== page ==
# Relation is reflexive but not symmetric, how to motivate?

My teacher in discrete math is very meticulous about how we motivate our answers in the course.

For instance, the exercise:

Put A={1,2,3} and form the relation R on A by putting R= {(1, 1),(2, 2),(3, 3),(1, 2),(2, 3),(3, 1)}.

Investigate if R is: reflexive and symmetric. If the relation has a property, give proof for it and if the relation doesn't have the property, prove it.

It is reflexive: A is {1,2,3} and in R there is (1,1), (2,2), and (3,3). Every element in A exists as a pair in R, therefore it is reflexive.

It is not symmetric, as in R there is (1,2), (2,3) and (3,1), but there is no (2,1), (3,2) or (1,3) respectively. For symmetry, every pair in R would have needed a reserve pair.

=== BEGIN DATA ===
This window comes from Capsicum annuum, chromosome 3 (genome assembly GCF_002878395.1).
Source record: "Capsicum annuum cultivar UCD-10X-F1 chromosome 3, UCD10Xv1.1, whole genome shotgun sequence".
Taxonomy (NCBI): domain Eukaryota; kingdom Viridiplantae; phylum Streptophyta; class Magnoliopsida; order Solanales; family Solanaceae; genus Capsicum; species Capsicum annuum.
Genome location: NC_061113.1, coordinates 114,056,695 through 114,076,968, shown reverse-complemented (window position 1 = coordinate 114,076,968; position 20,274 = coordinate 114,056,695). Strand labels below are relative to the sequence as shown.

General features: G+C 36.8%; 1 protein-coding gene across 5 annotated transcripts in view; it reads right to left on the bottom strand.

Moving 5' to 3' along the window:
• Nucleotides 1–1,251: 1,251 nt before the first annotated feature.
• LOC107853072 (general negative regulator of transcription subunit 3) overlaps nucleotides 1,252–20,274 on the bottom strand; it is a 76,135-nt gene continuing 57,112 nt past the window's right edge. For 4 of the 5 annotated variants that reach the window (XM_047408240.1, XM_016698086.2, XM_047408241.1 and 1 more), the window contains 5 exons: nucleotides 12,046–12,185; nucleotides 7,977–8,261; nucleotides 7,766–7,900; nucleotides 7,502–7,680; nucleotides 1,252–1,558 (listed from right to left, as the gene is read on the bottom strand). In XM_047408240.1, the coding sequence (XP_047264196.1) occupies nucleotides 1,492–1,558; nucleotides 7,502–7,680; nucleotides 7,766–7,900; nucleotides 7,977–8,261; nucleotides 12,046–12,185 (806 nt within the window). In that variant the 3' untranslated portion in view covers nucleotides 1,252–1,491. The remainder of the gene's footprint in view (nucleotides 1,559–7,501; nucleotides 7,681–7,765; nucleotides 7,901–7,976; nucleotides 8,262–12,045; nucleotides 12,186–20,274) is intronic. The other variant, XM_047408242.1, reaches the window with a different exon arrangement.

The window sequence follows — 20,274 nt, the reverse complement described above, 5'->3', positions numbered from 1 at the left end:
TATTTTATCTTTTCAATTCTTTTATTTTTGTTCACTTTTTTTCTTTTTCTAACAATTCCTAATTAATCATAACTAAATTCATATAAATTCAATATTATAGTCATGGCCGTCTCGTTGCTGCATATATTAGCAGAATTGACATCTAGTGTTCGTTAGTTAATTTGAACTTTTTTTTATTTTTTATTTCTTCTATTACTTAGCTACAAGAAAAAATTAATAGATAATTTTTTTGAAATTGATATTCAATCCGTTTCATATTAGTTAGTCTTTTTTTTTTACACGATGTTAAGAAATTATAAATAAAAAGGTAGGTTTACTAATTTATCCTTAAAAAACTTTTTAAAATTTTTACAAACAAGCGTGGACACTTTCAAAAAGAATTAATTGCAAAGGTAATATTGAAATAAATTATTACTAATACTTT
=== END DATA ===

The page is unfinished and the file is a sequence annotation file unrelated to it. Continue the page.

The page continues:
Am I correct in my motivations or is there a better way to motivate myself?

• Did you mistype $R$'s contents? Because you claimed $(3,\,3)\notin R$. – J.G. Feb 16 '20 at 11:46
• Yes sorry, (3,3) is in R so it is reflexive – Jean Doe Feb 16 '20 at 11:56
• Strictly speaking, you just need one counterexample for symmetry. $(1,2)$ would do as $(1,2)\in R$ and $(2,1)\not\in R$. No harm done if you mention more counterexamples, but it is not necessary. – Stinking Bishop Feb 16 '20 at 12:03
• Yes that is true. I'm more anxious about having motivated myself good enough at the reflexivity part. How would you motivate that this relation is reflexive? – Jean Doe Feb 16 '20 at 12:04